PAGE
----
Putting technology before strategy:
When embarking on a data analytics project, one piece of advice is to not let IT drive the program. Many fintech firms are offering best-of-breed software solutions that have features and functionality that are typically under-utilized or forgotten about in the urgency of deployment. In most cases 60-90% of the product features are often unused despite paying for 100% of the product. Clearly understand and outline the long-term strategic goals of the financial institution to identify and select technology solutions that fit your data analytics goals today and tomorrow. Otherwise, you run the risk of investing in software that doesn’t fit the financial institution’s vision, and the cost of converting later can be significant.
Overlooking data quality:
Data scientists know the importance of accurate and complete data. After all, if the data itself is unreliable, you’ll wind up making invalid conclusions based on your analysis. To avoid that pitfall, it is incumbent to spend the time and effort to diligently prepare and clean the data coming from all sources. This includes a broad range of cleansing such as: incorrect values, typos, aliases, inconsistencies, duplicate entries, outdated consumer information. Your data need not be (nor will it ever be!) 100% clean to get started with your project. It is, however, important to establish policies and procedures to identify and clean bad data on an ongoing basis.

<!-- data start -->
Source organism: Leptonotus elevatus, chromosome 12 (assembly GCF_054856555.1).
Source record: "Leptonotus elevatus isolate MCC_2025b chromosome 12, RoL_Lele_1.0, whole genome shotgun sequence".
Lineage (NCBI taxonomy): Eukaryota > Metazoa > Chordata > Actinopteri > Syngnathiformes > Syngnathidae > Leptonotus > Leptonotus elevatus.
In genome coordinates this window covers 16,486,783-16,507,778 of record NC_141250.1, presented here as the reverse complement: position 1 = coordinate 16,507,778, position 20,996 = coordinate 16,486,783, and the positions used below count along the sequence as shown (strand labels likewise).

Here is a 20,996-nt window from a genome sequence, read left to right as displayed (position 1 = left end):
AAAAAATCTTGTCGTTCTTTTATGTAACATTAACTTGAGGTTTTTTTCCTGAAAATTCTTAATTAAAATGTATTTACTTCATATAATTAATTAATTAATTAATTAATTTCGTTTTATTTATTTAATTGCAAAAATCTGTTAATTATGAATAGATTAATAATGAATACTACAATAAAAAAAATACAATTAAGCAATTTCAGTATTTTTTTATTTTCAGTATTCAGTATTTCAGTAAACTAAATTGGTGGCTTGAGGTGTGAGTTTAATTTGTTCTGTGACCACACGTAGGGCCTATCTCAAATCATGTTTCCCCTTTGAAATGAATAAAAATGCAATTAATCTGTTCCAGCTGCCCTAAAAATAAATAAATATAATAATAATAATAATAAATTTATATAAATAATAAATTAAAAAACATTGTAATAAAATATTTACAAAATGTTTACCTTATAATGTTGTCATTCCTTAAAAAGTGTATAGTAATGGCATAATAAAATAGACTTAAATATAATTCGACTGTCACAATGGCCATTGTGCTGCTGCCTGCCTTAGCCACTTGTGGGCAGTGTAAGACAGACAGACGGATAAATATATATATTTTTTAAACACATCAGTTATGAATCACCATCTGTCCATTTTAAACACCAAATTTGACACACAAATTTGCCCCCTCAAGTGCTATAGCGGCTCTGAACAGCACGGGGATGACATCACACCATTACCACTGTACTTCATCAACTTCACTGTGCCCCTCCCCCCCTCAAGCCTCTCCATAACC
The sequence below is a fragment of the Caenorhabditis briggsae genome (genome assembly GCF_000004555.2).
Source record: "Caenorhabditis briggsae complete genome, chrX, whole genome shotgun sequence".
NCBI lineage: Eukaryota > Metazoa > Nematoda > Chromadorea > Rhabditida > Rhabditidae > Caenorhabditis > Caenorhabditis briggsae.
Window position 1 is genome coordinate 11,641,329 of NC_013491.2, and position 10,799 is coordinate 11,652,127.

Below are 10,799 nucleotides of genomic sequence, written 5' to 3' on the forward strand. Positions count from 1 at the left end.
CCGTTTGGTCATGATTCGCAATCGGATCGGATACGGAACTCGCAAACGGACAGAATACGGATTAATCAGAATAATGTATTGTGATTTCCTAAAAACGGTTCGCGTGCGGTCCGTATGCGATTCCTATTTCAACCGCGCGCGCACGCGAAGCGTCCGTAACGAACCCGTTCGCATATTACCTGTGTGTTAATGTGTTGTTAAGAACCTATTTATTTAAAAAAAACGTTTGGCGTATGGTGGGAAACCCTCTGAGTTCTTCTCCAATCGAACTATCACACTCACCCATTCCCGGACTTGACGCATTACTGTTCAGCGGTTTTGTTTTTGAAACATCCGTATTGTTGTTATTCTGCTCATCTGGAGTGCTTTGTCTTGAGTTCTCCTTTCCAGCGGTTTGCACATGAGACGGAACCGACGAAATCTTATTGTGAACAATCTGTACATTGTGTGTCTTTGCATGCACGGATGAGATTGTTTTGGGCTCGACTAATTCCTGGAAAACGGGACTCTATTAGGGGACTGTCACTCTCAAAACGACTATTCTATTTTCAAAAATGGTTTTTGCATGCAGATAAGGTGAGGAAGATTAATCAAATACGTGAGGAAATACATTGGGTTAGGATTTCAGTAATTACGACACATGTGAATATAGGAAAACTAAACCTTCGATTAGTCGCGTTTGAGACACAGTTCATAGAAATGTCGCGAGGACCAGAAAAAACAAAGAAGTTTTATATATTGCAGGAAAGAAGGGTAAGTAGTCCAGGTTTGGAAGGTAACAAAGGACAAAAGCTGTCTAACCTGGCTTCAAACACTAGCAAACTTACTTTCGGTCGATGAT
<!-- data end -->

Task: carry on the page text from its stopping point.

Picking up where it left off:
Lacking data governance:
Think of data governance as a set of rules for inputting and maintaining data. It is a continuous quality control discipline that governs the overall management, usage, storage, monitoring, and protection of the financial institution’s data. Without dedicated governance processes, overtime, poor data quality will lead to inferior service delivery, reduced employee productivity, missed opportunities, and increased costs. There are several subtopics in data governance that we have shared previously. You can tackle data governance in a variety of different ways – just be sure not to overlook it in your analytics initiative.